Clint Eastwood’s anti-apartheid film has little to offer other than the presence of Morgan Freeman in a role that generated some Oscar buzz. But sadly, as it is, “Invictus” is a somewhat lackluster presentation of an otherwise interesting piece of history.
I like Clint Eastwood. Who doesn’t? I will see anything the man has to offer as a filmmaker or as an actor. But I have to say that if you didn’t see “Invictus” in the theater you really didn’t miss much, and you’re probably better off saving your money on a DVD. Sadly, this Eastwood film is best suited to one of those days you just happen to catch it on cable if you bother seeing it at all. Although the film is based on a rather interesting bit of side story of the tumultuous time when Nelson Mandela was the newly elected President of South Africa and how he used the country’s underachieving Rugby team to unite the people behind a common cause, the film comes nowhere close to capturing either the spirit of the sport or the tensions of a country divided.
I don’t know if it is the script’s fault or Eastwood’s. There’s nothing wrong with the film per se; it just doesn’t draw you into understanding the great feat that was accomplished by Mandela’s bold and unusual maneuver of getting the black population to rally behind a traditionally all white sport during a time that the national team was facing the world cup as underdogs. In fact, it seems that the film relies too much on the audience already knowing what was going on in world politics at the era and how tenuous the relationship was between the public majority and the powerful minority. We are only ever given little glimpses into this situation through Mandela’s newly integrated staff (the most likeable characters in the film) and the family of the Captain of the Rugby team, played less than inspiringly by a buffed-out Matt Damon (although he was nominated for a Best Supporting Actor Oscar – go figure).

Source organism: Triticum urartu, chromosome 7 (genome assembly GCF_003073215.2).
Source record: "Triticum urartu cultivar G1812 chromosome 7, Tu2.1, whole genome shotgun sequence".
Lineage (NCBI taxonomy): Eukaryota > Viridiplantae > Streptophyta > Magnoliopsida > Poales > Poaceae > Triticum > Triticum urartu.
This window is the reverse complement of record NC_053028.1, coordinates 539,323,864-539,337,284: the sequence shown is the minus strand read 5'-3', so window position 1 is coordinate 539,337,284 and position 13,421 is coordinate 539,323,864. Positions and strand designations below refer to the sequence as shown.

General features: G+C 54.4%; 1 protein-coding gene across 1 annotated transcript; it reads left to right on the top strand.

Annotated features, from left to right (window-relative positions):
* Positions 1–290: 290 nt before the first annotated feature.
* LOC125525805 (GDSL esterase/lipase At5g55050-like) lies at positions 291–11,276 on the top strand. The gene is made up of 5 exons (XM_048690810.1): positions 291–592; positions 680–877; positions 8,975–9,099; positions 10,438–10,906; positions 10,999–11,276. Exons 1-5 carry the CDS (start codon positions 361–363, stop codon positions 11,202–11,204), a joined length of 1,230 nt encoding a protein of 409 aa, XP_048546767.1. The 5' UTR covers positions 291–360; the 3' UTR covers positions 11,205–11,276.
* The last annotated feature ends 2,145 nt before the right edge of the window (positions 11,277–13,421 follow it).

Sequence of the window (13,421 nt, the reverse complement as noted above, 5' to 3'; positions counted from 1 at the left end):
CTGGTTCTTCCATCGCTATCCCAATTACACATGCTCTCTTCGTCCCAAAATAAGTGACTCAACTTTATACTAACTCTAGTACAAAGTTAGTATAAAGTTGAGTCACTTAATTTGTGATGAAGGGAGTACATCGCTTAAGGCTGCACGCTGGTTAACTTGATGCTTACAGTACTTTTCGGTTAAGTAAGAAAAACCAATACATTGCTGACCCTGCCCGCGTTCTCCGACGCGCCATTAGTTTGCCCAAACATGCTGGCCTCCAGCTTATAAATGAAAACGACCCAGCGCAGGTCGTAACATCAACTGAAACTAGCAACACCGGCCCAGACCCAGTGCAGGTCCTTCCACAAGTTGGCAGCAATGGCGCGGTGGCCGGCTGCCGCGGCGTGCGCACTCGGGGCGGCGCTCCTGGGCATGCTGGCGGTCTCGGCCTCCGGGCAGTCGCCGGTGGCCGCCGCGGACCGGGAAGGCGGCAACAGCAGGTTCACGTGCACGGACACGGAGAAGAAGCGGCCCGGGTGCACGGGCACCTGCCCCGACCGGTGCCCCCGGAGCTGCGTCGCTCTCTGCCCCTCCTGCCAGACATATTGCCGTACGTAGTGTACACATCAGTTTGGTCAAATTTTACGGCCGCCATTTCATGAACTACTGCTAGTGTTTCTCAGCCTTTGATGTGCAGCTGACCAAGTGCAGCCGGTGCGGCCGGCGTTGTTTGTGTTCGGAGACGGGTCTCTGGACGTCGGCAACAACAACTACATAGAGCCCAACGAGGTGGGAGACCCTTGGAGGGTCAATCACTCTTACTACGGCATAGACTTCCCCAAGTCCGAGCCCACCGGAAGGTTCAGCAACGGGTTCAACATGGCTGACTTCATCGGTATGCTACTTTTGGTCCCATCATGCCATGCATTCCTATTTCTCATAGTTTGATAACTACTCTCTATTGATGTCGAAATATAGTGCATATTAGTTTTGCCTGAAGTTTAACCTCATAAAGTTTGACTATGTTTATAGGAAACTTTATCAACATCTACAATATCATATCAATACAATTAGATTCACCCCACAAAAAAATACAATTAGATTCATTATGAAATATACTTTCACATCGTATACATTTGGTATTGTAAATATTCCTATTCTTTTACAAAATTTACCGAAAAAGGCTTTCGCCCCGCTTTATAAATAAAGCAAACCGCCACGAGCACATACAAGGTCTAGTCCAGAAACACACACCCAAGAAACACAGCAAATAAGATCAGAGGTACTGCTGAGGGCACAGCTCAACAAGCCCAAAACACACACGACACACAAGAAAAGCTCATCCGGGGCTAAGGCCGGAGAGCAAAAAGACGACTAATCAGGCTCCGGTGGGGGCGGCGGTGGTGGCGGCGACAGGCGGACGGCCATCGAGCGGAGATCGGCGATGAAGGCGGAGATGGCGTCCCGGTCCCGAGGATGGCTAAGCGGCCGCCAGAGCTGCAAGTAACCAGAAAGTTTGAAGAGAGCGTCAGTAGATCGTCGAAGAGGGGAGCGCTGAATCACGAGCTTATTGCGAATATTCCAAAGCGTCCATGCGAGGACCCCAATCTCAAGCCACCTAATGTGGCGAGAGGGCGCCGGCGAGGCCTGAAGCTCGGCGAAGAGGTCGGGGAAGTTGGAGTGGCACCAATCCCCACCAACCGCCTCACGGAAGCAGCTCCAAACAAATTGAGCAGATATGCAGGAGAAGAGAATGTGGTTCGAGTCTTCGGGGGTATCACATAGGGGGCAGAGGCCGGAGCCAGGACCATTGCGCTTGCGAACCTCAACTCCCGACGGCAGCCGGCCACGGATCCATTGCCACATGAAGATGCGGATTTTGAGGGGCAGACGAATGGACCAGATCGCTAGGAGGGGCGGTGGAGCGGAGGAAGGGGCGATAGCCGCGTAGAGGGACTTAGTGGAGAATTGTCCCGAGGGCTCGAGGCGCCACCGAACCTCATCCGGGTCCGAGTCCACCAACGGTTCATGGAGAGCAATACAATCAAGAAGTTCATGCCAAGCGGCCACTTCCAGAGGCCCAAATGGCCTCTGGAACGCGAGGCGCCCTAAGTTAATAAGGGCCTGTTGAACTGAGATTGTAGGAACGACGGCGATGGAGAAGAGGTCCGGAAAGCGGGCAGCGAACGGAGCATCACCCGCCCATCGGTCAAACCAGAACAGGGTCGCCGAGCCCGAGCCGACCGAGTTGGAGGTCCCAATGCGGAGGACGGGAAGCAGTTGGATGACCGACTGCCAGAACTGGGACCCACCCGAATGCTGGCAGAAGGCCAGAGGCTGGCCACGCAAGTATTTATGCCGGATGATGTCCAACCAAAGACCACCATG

Damon is supposed to represent the many Afrikaners who resent Mandela and what he stands for but who cannot help but be swayed by such an engaging and soulful man. However, the scenes between Damon and Freeman fall deadly flat, lacking any sense of synergy or poignancy. These meetings are supposedly what inspired the Captain to encourage his teammates to do their best and encouraged him to lead by example, but you wouldn’t know it by what you see or the actions that follow. It all just looks like everyone is still going through the usual paces.
A film like “Invictus” should have you standing on your feet with anticipation by the time you get to the final big game, but it failed to rouse even the slightest bit of excitement from a special pre-screening audience who really wanted to like this film. And I suppose they did. But I suspect that had a lot more to do with Eastwood as a cherished icon than anything to do with the film itself. Were it not for the revered filmmaker and his relationship with Morgan Freeman, this film would likely never been made. I’m glad that it did, and it is worth seeing if for nothing more than Morgan Freeman in a spot-on turn as one of the greatest living men of our times. But if you’re expecting anything more than that, you might as well skip it.